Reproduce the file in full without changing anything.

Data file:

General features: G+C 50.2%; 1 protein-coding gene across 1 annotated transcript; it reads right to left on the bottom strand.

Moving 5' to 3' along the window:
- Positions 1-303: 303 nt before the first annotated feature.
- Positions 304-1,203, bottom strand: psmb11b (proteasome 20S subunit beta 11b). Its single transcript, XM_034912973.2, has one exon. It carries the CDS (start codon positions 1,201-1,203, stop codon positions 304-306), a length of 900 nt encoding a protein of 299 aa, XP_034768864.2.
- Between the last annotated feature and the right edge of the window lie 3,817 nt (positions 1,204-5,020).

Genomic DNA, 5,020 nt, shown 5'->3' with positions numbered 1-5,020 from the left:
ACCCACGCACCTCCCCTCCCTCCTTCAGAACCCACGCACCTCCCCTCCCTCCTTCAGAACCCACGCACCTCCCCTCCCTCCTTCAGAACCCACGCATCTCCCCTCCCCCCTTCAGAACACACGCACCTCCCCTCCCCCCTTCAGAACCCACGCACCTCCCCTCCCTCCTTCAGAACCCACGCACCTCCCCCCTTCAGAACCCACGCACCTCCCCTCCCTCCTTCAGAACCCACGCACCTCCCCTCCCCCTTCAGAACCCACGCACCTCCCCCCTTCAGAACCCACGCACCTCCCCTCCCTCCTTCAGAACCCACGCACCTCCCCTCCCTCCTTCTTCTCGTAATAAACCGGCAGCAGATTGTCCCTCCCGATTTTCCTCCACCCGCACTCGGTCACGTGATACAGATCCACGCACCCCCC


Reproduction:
General features: G+C 50.2%; 1 protein-coding gene across 1 annotated transcript; it reads right to left on the bottom strand.

Moving 5' to 3' along the window:
- Positions 1-303: 303 nt before the first annotated feature.
- Positions 304-1,203, bottom strand: psmb11b (proteasome 20S subunit beta 11b). Its single transcript, XM_034912973.2, has one exon. It carries the CDS (start codon positions 1,201-1,203, stop codon positions 304-306), a length of 900 nt encoding a protein of 299 aa, XP_034768864.2.
- Between the last annotated feature and the right edge of the window lie 3,817 nt (positions 1,204-5,020).

Genomic DNA, 5,020 nt, shown 5'->3' with positions numbered 1-5,020 from the left:
ACCCACGCACCTCCCCTCCCTCCTTCAGAACCCACGCACCTCCCCTCCCTCCTTCAGAACCCACGCACCTCCCCTCCCTCCTTCAGAACCCACGCATCTCCCCTCCCCCCTTCAGAACACACGCACCTCCCCTCCCCCCTTCAGAACCCACGCACCTCCCCTCCCTCCTTCAGAACCCACGCACCTCCCCCCTTCAGAACCCACGCACCTCCCCTCCCTCCTTCAGAACCCACGCACCTCCCCTCCCCCTTCAGAACCCACGCACCTCCCCCCTTCAGAACCCACGCACCTCCCCTCCCTCCTTCAGAACCCACGCACCTCCCCTCCCTCCTTCTTCTCGTAATAAACCGGCAGCAGATTGTCCCTCCCGATTTTCCTCCACCCGCACTCGGTCACGTGATACAGATCCACGCACCCCCC